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Is now the time to take your food business global?

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With UK food exports now at an all-time high of £20bn a year, could our food and drink industry become the unlikely export champion of post-Brexit Britain?

It seems so. Our chocolate Easter eggs are a must-have item in Hong Kong, Vimto is massive in the Middle East, and UK curry sauce jars are going down a storm in markets as diverse as Canada and Spain.

But why the UK, and why now?

Undoubtedly, our flair for innovation and openness imported flavours helps. For example, there are more UK food products launched in the UK every year than in France and Germany combined, and across a wider range of categories.

Secondly, many food sectors now coming on trend globally – from vegetarian ready-meals to convenience snacks – are already well-established in the UK market.   

In theory, this is great news for fast-growing SMEs in the food industry. But in reality, internationalising any business is a huge risk for any company owner, resulting in many choosing this point in their business journey to search for a partner to accelerate their global ambitions.

At BCMS, we have recently helped these food businesses expand more quickly outside their home markets by finding them the right buyer.

Turnover triples for airline caterer

When Alison Lessmann sold En Route International in 2012, company turnover was £14m, with 28 employees. This year, it is expected to be around £42m, with 82 staff on the books, and new production sites in Hong Kong and Australia. Alison is still MD, and focused on growing En Route further.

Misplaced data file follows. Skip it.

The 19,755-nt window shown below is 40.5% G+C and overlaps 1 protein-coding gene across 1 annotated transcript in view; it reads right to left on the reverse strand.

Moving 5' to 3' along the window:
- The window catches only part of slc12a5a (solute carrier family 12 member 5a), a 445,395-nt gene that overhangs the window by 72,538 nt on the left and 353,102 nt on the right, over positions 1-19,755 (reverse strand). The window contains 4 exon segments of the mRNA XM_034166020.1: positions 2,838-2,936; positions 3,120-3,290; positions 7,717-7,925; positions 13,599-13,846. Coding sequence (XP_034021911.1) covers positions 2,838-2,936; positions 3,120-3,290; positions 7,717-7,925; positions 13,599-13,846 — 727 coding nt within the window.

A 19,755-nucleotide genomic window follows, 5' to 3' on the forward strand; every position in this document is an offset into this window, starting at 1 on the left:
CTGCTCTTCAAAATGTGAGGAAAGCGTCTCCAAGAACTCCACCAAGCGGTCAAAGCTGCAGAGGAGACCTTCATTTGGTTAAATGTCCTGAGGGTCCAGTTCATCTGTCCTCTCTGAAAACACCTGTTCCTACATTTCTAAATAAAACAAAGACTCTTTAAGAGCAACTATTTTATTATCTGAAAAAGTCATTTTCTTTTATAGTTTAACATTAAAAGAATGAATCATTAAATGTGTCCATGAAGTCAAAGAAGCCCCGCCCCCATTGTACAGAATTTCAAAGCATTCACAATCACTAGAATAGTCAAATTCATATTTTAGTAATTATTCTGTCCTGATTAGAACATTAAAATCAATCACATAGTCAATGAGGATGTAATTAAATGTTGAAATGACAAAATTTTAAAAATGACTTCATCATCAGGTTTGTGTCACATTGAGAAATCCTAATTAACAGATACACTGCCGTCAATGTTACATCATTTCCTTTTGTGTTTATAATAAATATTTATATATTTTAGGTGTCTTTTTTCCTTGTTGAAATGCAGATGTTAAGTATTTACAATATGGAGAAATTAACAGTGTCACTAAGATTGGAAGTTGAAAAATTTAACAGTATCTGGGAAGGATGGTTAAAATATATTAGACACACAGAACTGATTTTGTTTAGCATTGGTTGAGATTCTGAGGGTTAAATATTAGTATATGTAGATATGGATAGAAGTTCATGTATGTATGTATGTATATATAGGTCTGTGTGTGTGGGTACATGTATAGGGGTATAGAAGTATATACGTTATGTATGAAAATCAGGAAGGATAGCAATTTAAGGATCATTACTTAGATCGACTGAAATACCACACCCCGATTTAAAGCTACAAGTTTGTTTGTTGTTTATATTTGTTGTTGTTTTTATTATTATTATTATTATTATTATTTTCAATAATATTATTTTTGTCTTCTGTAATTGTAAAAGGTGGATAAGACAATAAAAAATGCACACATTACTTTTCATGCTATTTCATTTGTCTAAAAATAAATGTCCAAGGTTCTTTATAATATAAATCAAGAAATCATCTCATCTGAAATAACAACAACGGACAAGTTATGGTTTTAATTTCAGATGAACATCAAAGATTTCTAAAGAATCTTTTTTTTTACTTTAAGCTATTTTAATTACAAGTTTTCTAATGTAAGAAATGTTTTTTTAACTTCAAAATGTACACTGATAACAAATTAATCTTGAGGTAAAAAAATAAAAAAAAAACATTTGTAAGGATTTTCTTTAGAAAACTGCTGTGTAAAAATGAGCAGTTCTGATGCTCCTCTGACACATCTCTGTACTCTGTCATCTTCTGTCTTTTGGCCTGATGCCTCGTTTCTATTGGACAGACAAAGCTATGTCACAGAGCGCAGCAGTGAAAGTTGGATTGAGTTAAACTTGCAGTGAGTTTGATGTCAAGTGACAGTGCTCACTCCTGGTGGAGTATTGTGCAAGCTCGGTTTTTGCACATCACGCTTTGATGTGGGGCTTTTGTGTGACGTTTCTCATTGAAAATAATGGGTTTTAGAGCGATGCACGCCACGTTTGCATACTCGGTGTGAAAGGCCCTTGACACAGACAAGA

Alison says: “Since the sale, the growth has been phenomenal. I used to spend so much time trying to find banks that would lend us some money to fulfil the orders that were coming in but after the sale we haven’t had to worry about money at all.”

New owner takes cake brand

Gary and Carol Brown set up cake decoration manufacturer Rainbow Dust Colours in the backroom of their bakery business in 2007. After experiencing phenomenal growth on the back of the UK’s home-baking phenomenon, in 2015 the couple sold to Real Good Food PLC, which already owned leading cake ingredients brand Renshaw’s.

Gary and Carol handed over to a new director put in place by the acquirer, and left after six months.

Two years on, and Real Good Food is preparing to launch the Renshaw and Rainbow Dust Colours brands in Australia and New Zealand. RGF’s rationale for acquiring Rainbow Dust is to transition from being a manufacturer of white label products to a brand-led player.

The link between these two different outcomes comes from finding the right buyer – someone who values the future potential inherent in many of our home-grown food businesses.

The trick is in the timing. Knowing when to stay on, when to step aside, and when to clear off, comes from a mix of business and personal circumstances unique to you. But if you are asking these questions of yourself, then it’s a clear sign that you have reached a crossroads, so it’s worth pausing to understand all your options.

More information you may be interested in

Read our short report on recent acquisition trends in the UK food industry 

Food business? We sell companies like yours

How to grow and sell a multi-million pound food business

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Posted May 2017
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